disordered thiophene rings (S4A, C25, C26A, C27, C28) and (S4B, C25, C26B, C27,C8) were restrained by DFIX instructions during refinement. All non-hydrogen atomsexcept for disordered solvent molecules (C47A, Cl1, Cl2) and (C47B, C48B, N1) were

    refined anisotropically and all hydrogen atoms were placed using AFIX instructions.The crystal data are as follows: C46H45BS4·0.5(CH2Cl2)·0.5(CH3CN)·; FW = 799.86,crystal size 0.20 ¥ 0.10 ¥ 0.05 mm3, Triclinic, P–1, a = 9.353(2) Å, b = 13.047(2) Å, c =

    18.255(4) Å, a = 69.849(6)°, b = 87.420(8)°, g = 81.615(7)°, V = 2068.9(7) Å3, Z = 2,Dc = 1.284 g cm–3. The refinement converged to R1 = 0.0613, wR2 = 0.1479 (I > 2s(I)),

    GOF = 1.065.

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    References[1] Gaussian 03 (Revision C.01), M. J. Frisch, G. W. Trucks, H. B. Schlegel, G. E.Scuseria, M. A. Robb, J. R. Cheeseman, J. A. Montgomery, Jr., T. Vreven, K. N. Kudin,

    J. C. Burant, J. M. Millam, S. S. Iyengar, J. Tomasi, V. Barone, B. Mennucci, M. Cossi,G. Scalmani, N. Rega, G. A. Petersson, H. Nakatsuji, M. Hada, M. Ehara, K. Toyota, R.Fukuda, J. Hasegawa, M. Ishida, T. Nakajima, Y. Honda, O. Kitao, H. Nakai, M. Klene,

    X. Li, J. E. Knox, H. P. Hratchian, J. B. Cross, C. Adamo, J. Jaramillo, R. Gomperts, R.E. Stratmann, O. Yazyev, A. J. Austin, R. Cammi, C. Pomelli, J. W. Ochterski, P. Y.Ayala, K. Morokuma, G. A. Voth, P. Salvador, J. J. Dannenberg, V. G. Zakrzewski, S.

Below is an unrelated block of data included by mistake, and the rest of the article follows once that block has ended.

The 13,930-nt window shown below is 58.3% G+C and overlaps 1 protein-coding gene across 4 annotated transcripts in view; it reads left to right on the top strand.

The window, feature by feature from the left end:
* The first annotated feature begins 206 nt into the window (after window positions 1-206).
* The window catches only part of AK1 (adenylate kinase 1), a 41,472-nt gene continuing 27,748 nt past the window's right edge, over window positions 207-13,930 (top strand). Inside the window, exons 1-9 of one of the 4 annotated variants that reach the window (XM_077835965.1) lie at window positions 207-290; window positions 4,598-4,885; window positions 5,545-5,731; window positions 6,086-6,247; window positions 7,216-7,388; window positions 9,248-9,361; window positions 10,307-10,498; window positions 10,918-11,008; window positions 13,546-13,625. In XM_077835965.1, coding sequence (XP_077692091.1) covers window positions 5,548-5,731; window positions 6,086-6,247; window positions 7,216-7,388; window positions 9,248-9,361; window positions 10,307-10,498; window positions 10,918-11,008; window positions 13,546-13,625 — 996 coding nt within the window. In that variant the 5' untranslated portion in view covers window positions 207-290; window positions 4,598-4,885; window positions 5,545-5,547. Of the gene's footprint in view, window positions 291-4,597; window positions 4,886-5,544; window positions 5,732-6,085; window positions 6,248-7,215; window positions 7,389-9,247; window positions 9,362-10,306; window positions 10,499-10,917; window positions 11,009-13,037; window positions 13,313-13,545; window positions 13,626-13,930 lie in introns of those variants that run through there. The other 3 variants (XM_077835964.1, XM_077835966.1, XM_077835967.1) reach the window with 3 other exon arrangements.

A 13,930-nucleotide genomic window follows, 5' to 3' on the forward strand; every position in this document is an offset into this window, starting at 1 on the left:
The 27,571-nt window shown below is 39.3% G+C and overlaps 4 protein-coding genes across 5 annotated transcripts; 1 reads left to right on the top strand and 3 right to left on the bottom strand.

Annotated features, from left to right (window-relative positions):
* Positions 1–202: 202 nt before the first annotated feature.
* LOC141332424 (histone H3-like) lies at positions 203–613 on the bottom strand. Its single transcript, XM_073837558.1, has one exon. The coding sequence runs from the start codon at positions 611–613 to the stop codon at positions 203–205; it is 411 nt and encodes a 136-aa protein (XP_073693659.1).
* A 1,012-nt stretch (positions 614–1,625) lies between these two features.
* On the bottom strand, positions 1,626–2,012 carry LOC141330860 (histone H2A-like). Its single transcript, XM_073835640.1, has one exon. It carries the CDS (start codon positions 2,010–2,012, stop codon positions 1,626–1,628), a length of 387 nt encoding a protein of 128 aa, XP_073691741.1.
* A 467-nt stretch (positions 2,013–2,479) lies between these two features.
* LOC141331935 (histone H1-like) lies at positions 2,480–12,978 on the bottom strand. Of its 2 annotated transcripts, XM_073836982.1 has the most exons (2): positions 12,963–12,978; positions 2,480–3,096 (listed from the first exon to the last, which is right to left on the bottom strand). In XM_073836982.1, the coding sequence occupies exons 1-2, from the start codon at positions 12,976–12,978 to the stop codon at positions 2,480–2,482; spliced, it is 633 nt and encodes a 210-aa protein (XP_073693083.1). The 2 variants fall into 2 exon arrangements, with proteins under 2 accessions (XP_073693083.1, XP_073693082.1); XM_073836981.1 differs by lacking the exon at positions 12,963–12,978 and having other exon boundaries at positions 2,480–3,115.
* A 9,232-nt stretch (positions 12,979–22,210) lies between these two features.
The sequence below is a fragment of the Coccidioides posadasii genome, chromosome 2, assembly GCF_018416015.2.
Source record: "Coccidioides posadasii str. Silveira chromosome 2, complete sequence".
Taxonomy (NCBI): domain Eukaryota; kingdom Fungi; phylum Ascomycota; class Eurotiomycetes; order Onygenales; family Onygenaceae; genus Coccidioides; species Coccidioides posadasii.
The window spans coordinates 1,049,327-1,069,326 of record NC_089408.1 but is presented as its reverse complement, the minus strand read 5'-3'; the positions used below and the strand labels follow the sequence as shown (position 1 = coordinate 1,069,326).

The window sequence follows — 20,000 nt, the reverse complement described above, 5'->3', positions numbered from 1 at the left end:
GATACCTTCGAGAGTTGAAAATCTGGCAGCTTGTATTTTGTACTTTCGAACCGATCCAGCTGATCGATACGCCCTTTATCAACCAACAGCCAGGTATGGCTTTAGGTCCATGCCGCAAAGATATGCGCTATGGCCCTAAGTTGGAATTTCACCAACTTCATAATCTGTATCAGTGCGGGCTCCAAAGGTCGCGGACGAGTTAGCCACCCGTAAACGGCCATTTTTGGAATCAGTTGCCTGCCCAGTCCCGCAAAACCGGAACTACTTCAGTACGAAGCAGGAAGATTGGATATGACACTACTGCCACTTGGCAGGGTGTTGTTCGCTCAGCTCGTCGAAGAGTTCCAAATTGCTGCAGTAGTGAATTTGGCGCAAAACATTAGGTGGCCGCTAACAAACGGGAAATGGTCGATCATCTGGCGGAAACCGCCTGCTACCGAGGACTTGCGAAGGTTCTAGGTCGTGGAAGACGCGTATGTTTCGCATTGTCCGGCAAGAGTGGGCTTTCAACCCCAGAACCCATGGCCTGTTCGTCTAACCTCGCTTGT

Dapprich, A. D. Daniels, M. C. Strain, O. Farkas, D. K. Malick, A. D. Rabuck, K.Raghavachari, J. B. Foresman, J. V. Ortiz, Q. Cui, A. G. Baboul, S. Clifford, J.Cioslowski, B. B. Stefanov, G. Liu, A. Liashenko, P. Piskorz, I. Komaromi, R. L. Martin,

    D. J. Fox, T. Keith, M. A. Al-Laham, C. Y. Peng, A. Nanayakkara, M. Challacombe, P.M. W. Gill, B. Johnson, W. Chen, M. W. Wong, C. Gonzalez, J. A. Pople, Gaussian, Inc.,Pittsburgh, PA, 2004.[2] U. Gross, D. Kaufmann, Chem. Ber. 1987, 120, 991.[3] S. Lahiri, J. L. Thompson, J. S. Moore, J. Am. Chem. Soc. 2000, 122, 11315.[4] J. S. Moore, E. J. Weinstein, Z. Wu, Tetrahedron Lett. 1991, 32, 2465.[5] G. M. Sheldrick, SHELX-97, Program for the Refinement of Crystal Structures;